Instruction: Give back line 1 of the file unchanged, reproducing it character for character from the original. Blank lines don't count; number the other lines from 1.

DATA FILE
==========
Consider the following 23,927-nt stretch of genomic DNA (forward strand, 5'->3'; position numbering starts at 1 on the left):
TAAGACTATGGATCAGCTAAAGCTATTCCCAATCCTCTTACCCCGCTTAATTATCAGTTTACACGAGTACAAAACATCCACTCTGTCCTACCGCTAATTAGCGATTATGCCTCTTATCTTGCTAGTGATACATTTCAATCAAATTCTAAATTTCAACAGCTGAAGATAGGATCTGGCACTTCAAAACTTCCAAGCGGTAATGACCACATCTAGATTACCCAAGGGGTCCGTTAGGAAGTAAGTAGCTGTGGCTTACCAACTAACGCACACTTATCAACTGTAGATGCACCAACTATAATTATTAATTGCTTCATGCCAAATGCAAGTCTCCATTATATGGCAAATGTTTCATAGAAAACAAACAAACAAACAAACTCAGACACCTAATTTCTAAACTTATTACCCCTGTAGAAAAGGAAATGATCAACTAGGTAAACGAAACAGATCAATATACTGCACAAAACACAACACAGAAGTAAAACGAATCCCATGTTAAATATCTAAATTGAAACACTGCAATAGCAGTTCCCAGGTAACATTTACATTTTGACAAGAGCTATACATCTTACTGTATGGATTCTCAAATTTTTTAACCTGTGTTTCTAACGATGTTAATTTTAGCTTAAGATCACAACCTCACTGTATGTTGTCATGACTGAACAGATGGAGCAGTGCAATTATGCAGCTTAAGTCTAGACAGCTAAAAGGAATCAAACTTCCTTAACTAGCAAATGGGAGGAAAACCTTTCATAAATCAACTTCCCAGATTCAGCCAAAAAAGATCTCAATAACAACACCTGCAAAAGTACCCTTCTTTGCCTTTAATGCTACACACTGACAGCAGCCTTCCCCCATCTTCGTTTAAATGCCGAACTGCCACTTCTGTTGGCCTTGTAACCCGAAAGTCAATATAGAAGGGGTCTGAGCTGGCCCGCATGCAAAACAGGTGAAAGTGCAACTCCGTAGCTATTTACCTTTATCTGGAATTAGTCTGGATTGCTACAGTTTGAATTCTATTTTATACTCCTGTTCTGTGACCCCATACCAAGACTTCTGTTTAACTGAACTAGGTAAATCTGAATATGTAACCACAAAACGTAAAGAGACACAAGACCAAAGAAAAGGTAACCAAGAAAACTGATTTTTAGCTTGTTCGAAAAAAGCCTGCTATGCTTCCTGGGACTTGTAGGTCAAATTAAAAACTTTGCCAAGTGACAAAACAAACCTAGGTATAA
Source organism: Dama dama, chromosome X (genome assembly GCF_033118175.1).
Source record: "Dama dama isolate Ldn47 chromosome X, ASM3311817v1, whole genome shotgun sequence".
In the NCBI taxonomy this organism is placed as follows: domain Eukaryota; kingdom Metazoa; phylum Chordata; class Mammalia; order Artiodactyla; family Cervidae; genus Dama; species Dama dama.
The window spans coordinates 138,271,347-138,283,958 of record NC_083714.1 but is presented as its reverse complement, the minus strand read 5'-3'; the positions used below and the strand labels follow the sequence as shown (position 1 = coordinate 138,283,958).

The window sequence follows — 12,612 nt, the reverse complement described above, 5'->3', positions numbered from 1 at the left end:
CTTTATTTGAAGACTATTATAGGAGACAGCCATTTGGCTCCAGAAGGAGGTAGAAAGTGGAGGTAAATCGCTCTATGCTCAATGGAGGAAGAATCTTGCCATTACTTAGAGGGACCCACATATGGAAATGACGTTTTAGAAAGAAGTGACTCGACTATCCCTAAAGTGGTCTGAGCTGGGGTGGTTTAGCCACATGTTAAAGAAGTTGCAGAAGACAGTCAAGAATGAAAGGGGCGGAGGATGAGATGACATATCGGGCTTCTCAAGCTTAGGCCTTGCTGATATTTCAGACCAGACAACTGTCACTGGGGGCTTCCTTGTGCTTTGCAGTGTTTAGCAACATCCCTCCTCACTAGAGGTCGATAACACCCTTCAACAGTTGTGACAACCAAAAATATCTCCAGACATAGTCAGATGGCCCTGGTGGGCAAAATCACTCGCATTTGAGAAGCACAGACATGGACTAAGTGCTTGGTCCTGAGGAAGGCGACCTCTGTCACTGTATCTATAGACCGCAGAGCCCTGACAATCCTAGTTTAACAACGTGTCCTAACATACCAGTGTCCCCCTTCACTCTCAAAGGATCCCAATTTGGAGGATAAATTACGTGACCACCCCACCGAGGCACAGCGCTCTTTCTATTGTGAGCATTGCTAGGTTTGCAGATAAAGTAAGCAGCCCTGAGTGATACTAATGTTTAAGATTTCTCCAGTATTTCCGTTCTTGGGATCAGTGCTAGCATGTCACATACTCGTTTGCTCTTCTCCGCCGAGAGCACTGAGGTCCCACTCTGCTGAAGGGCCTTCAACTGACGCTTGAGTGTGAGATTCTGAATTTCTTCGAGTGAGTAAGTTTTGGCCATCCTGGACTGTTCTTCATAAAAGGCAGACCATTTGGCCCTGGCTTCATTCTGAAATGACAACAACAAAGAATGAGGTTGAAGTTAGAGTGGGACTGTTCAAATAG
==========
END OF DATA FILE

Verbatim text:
Consider the following 23,927-nt stretch of genomic DNA (forward strand, 5'->3'; position numbering starts at 1 on the left):